With a career spanning just 9 years, 8 releases under his belt, named in Melbourne Magazine’s 100 most influential people, and nominated for Melbourne International Comedy Festival’s ‘Barry Award’, Jordie Lane is widely regarded as one of Australia’s finest singer-songwriters.
Born to a comedian & a clown, Lane spent his early years in a traveling circus. His nomadic touring lifestyle and knack for comedic storytelling confirm the theory one is a product of their upbringing, but when you watch Jordie perform live it is his incredible voice and rhythmic guitar playing that seem like they come from another place and another time.
It is a voice that has taken him around the world, performing major festivals in the US, Canada, UK and Australia, and touring with the likes of international legends, Billy Bragg, Old Crow Medicine Show, Neko Case, Cat Power, The Weakerthans, Ruthie Foster, Mary Chapin Carpenter and The Moody Blues.
Jordie’s songs have been featured in various films and TV shows including tracks from his ‘Not Built To Last’ EP, ‘Dead Of Light’ used in Looking For Grace (2015) and ‘Maybe Someday placed on US direc-tv’s third season of Kingdom (2017)
Lane’s latest full length,
GLASSELLLAND (pronounced Glas-Sell-Land) is a bold and adventurous record, that extends his musical boundaries far beyond his previous acclaimed Folk and Alt. Country sound.
Completely self recorded with all instrumentation played by just Jordie and co-producer Clare Reynolds, it truly displays the intricate vision and skilled execution of an album that most would find hard to believe was recorded in various sheds and warehouses across California.
Praised by the press across the board with 4 star reviews in The Music, Rolling Stone, Herald Sun and named ‘Double J Album Of The Week’, Lane’s song ‘Black Diamond’ was also awarded the ‘Tower Of Song Of The Year’ on Double J Radio.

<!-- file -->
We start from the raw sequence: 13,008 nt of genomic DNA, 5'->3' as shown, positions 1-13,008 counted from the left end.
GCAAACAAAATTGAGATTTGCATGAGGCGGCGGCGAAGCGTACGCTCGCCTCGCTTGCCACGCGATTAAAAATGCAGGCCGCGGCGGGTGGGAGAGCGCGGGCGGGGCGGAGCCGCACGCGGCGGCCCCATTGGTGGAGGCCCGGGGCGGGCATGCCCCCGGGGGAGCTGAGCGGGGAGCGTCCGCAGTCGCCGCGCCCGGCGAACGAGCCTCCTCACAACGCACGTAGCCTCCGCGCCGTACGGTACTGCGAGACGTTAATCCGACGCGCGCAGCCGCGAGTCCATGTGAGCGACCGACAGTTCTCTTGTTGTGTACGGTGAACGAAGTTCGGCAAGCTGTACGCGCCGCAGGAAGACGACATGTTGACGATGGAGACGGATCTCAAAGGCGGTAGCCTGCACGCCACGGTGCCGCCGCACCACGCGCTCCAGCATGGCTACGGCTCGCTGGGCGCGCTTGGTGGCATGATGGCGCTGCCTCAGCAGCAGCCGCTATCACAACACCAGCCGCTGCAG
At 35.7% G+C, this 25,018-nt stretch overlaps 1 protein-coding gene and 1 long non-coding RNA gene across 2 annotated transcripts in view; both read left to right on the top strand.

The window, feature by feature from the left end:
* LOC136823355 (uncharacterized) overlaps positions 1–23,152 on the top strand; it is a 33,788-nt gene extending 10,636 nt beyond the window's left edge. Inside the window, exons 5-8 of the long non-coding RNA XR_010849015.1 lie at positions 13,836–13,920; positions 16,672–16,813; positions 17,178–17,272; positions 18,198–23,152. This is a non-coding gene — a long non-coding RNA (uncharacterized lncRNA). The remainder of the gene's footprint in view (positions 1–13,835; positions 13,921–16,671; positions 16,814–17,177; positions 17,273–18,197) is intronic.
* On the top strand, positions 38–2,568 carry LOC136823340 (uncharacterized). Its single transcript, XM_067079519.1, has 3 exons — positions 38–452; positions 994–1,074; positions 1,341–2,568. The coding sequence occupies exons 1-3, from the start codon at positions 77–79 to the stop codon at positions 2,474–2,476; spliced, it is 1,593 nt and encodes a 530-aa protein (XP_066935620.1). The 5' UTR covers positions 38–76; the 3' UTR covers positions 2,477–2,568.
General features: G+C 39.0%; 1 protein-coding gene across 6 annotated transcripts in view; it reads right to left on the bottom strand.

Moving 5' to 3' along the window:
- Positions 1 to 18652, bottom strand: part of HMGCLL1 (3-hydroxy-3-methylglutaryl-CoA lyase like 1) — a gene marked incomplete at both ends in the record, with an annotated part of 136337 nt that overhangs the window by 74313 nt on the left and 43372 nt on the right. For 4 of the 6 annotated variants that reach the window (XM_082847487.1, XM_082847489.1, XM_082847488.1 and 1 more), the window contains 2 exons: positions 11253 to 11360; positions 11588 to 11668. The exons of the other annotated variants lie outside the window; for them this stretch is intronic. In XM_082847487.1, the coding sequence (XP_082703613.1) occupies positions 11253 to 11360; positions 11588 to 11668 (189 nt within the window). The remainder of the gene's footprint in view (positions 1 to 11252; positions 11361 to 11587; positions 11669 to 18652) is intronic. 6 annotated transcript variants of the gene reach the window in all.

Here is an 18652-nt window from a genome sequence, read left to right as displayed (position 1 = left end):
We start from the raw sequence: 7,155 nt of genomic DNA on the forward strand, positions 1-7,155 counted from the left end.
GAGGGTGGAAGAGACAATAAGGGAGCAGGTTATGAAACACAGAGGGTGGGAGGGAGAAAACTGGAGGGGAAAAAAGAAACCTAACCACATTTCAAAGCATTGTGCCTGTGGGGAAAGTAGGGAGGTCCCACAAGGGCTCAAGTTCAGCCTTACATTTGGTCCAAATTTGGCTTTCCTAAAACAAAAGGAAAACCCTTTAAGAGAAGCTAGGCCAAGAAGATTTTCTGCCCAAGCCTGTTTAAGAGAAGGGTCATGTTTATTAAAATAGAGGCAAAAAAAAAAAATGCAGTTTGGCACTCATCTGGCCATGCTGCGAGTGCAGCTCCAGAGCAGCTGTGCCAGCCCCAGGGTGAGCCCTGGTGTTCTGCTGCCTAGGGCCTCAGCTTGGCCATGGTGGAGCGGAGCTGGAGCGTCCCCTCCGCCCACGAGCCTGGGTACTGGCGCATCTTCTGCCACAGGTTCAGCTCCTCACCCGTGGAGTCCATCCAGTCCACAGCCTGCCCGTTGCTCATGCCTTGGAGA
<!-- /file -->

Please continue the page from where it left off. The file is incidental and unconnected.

Glassellland has a kaleidoscopic quality that extends Lane’s musical scope and range of vocal expression.
There’s a psychedelic Beatles’ Sgt Pepper feel in the alternating rhythm and tempo changes of In Dreams of War; a kind of Fab Four meet Chris Isaak ambience in the arrangement of the equally expansive America, Won’t You Make My Dreams Come True, a vocal duet with his collaborator. Stripped back to acoustic guitar and harmonica, Lane’s closer to 1960s Dylan in Better Not Go Outside and Time Just Flew, spitting out lines such as “try not to obsess over symmetry / accept that death is history” and “I wake when the day is done / I do my living without the sun” with laissez-faire attitude. There are shades of Neil Young in the folk-rockers Black Diamond and Frederick Steele McNeil Ferguson. In the latter, Lane’s gruff singing and grungy electric guitar riffs intensify a song about guilt and a grandfather who “killed a man in World War I”. In Dreamin’ the Life, the dynamics and opening gambit are reminiscent of Jeff Lang: “Thornbury tram to a London tube”.
4 Stars – Tony Hillier, The Australian
4 Stars – The Music
4 Stars – Herald Sun
4 Stars – Rolling Stone
Feature Album Of The Week Double J
‘Tower Of Song Of The Year 2016’ Double J
‘filled with superb story songs’
Jeff Jenkins, STACK MAG
‘Astounding’ ROLLING STONE